Give voice to your content

Tactics without strategy is a waste of time. If you take nothing else away from this article, take away the overarching need to have an honest dialogue (dialogue goes two ways, not one) about a great product (not a mediocre one, and certainly not a lousy one).

But you’ll eventually need to do something with this knowledge. Tactics tend to be highly contextual (new versus old product, small versus big budget, global or local value proposition, etc.), and I therefore recommend them with great reticence, but if I can’t write up 5 Great Tips to Fuck Up Your Brand Less, I’m pretty sure this will never get shared, so here we are.

  • Communicate on social media in ways that add value
    By this I mean have a real conversation, with real people, about your product, or more specifically, the problem they use your product to solve. This makes you the brand that is always there for them, not the brand that always breaks.
    (Pro tip: the difference is mostly customer service).
  • Send newsletters that talk about how you’re helping customers achieve
    New features that make life easier, fast uploads, integrations with other products. You can even use this as an excuse to say “You talked, and we listened!”, which is always fun.
  • Make your (marketing) website an extension of your product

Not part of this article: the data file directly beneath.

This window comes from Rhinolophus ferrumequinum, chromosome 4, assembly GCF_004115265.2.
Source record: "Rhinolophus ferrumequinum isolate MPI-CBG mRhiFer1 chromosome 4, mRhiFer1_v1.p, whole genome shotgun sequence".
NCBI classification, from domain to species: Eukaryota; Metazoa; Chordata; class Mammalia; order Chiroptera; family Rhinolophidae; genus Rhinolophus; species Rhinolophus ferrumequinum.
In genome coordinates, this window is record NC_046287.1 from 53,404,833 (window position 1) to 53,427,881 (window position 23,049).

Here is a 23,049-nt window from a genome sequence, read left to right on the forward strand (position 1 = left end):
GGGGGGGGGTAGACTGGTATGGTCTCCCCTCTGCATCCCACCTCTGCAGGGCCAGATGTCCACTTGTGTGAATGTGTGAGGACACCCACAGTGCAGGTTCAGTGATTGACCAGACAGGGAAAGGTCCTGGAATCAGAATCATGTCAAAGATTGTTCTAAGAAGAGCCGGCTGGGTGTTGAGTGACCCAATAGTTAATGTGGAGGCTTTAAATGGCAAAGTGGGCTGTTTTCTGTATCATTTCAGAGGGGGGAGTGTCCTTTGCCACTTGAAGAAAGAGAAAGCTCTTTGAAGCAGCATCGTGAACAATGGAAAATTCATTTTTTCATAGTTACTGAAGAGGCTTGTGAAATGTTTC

It amazes me how useless most marketing sites are. Do you have resources for customers? Tools? Reference guides? Make their lives better and the rest will follow.
  • Market with content, not messaging
    Podcasts. Blogs (Meta!). Anything that grows your presence in the lives of customers in an additive way. Slogans are nifty for recall, but they’re empty calories. Content that grows my mind, my business, my relationships? Sustenance.
  • Be human
    Especially if you’re the CEO. Go to events, talk to customers, be radically transparent. The cult of the CEO is real, but it’s real because Jobs/Musk/etc got out there and talked to people. In a related story, their products have some of the most devoted followers in the world.

Create a kickass experience

We disassociate the brand from the product for good and healthy reasons, but the reality is that we’re simply missing a noun. The app is what we use, and the brand is what we see, but they always act in concert to form the product, and the sum of them is our experience. Never underestimate how much that experience relies not on what we see and touch, but on what goes on in our heads. The former is king, and without it, the latter is impossible. But when products invade our headspace, and the very idea of them sparks our imaginations, you’ve crossed the Rubicon into hallowed ground.

So build a great brand. It’s worth it.